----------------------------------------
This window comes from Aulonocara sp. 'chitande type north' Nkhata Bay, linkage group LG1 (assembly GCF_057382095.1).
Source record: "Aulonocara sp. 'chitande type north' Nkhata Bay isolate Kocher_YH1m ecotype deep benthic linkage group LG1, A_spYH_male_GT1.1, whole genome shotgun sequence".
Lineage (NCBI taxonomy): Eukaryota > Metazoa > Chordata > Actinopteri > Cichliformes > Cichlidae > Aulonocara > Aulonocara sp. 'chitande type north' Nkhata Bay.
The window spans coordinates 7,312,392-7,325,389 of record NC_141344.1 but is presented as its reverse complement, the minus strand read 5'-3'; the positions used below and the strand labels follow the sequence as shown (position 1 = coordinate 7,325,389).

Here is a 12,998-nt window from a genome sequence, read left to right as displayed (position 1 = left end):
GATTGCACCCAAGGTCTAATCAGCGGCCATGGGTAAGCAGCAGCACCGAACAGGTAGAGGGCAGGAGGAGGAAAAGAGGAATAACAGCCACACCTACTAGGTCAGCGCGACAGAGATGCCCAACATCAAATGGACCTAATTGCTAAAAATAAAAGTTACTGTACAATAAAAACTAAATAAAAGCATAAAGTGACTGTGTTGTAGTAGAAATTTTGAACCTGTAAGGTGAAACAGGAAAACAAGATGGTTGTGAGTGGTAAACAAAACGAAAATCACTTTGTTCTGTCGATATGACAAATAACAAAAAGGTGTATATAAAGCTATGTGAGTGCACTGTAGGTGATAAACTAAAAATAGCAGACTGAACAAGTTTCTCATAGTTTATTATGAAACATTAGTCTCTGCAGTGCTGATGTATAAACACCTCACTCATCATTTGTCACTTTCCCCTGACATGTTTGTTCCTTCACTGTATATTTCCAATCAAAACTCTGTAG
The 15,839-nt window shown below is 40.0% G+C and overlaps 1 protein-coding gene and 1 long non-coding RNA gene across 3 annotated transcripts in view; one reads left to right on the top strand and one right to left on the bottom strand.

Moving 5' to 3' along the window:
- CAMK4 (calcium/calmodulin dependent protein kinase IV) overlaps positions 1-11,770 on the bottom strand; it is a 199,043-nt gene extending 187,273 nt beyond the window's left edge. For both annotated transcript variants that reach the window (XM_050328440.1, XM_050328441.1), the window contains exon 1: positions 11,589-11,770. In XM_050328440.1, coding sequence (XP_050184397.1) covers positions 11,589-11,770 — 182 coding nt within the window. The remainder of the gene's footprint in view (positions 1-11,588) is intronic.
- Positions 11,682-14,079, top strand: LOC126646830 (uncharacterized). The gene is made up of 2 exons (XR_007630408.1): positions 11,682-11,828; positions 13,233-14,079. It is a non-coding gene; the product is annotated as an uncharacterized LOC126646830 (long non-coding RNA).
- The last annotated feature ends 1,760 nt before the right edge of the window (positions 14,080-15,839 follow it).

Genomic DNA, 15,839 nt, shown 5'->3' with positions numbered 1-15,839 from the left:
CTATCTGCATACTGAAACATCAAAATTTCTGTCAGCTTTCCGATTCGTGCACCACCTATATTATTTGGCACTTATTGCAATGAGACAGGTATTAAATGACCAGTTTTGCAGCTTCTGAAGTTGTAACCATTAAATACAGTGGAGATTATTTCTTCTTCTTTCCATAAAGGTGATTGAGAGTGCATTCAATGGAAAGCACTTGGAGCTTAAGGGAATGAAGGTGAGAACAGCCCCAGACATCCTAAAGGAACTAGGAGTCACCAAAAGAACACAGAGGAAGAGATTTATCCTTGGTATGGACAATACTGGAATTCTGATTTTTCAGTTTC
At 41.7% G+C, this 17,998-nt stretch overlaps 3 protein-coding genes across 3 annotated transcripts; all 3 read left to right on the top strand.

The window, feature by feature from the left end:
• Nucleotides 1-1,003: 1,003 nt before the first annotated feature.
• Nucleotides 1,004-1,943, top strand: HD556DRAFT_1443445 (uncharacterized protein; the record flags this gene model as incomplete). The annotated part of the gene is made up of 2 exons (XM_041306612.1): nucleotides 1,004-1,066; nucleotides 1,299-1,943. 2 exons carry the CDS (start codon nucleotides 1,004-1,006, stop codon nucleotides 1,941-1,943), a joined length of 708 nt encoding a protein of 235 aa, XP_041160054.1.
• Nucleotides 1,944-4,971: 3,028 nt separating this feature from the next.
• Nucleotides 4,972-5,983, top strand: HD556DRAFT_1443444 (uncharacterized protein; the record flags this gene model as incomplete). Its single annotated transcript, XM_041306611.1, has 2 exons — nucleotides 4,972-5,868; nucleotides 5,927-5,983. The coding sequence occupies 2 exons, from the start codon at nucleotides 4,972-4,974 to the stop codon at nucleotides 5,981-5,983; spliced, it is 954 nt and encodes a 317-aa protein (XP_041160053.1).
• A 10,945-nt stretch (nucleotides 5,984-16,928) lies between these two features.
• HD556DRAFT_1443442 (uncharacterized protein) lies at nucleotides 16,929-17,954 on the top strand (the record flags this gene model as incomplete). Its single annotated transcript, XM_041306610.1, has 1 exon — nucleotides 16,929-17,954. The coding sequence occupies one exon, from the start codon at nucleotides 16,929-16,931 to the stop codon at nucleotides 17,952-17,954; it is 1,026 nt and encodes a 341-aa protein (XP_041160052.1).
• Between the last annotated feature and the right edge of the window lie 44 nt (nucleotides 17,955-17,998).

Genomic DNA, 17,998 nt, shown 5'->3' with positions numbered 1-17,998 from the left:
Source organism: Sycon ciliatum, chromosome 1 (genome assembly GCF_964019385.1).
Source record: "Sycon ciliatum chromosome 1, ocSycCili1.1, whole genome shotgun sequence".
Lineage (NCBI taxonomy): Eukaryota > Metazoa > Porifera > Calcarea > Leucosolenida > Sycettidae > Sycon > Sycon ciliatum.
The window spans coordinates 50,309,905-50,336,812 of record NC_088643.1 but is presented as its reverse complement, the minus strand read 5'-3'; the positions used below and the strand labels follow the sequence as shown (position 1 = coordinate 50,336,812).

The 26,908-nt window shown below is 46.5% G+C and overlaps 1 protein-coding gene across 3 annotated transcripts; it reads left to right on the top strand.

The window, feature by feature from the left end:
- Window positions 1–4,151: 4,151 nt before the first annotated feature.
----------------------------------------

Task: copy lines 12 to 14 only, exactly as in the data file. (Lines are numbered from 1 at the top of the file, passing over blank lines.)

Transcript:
Genomic DNA, 15,839 nt, shown 5'->3' with positions numbered 1-15,839 from the left:
CTATCTGCATACTGAAACATCAAAATTTCTGTCAGCTTTCCGATTCGTGCACCACCTATATTATTTGGCACTTATTGCAATGAGACAGGTATTAAATGACCAGTTTTGCAGCTTCTGAAGTTGTAACCATTAAATACAGTGGAGATTATTTCTTCTTCTTTCCATAAAGGTGATTGAGAGTGCATTCAATGGAAAGCACTTGGAGCTTAAGGGAATGAAGGTGAGAACAGCCCCAGACATCCTAAAGGAACTAGGAGTCACCAAAAGAACACAGAGGAAGAGATTTATCCTTGGTATGGACAATACTGGAATTCTGATTTTTCAGTTTC
At 41.7% G+C, this 17,998-nt stretch overlaps 3 protein-coding genes across 3 annotated transcripts; all 3 read left to right on the top strand.